Do new delivery systems improve extension access? Evidence from rural Uganda

The literature has long identified lack of rural diversification and low intensity of input use as two key constraints to sustainable and pro-poor growth in Uganda. We use data from a large nationally representative survey to demonstrate that broader access to agricultural extension could increase diversification and input use and that a surprisingly high level of farmers (more than are actually reached) would be willing to pay for such services. Although willingness to pay increases with wealth, illustrative simulations suggest that, due to knowledge spillovers, policies to respond more effectively to the demand for extension services would also benefit the poor.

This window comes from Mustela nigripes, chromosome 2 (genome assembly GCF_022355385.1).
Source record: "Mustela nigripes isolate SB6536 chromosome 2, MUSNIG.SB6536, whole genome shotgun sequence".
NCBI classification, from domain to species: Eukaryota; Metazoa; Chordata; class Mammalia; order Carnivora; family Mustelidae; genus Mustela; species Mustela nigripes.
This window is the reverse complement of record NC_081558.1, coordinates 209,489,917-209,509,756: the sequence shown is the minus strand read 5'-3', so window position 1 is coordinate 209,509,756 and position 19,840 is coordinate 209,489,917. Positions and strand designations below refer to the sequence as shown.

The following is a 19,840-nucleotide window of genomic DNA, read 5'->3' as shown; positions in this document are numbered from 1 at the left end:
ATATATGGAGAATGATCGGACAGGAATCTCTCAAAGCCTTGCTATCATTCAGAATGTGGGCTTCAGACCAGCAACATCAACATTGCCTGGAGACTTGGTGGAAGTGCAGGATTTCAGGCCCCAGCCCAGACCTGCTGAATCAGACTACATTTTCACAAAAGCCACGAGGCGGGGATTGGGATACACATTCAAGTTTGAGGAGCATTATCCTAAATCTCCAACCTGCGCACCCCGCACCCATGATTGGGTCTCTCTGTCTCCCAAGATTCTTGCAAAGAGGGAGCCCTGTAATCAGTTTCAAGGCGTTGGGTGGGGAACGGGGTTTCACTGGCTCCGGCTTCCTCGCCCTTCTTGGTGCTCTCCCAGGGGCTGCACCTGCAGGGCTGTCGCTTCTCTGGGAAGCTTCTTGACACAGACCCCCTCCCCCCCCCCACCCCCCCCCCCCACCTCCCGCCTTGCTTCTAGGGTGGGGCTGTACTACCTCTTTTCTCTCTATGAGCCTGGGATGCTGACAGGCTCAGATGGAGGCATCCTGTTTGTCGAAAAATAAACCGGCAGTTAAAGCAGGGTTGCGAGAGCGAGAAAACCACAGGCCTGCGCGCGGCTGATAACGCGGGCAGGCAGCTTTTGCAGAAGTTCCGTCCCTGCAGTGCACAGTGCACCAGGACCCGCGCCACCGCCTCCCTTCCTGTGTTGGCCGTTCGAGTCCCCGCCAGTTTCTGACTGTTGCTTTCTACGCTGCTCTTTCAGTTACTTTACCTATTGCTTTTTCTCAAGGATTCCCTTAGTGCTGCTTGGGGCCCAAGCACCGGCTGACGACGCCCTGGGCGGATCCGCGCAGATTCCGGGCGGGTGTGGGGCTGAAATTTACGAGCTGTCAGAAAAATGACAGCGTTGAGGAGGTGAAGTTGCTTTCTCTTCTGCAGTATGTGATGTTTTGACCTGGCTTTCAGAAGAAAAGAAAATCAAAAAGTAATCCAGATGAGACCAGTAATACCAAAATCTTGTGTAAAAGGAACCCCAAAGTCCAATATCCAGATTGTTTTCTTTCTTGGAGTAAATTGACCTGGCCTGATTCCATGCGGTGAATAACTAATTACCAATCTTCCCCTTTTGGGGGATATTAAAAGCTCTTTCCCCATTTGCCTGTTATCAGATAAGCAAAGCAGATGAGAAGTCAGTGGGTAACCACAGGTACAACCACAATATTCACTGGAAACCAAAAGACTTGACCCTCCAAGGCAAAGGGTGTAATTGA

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Selected Paper 137008

 Record created 2017-04-01, last modified 2020-10-28

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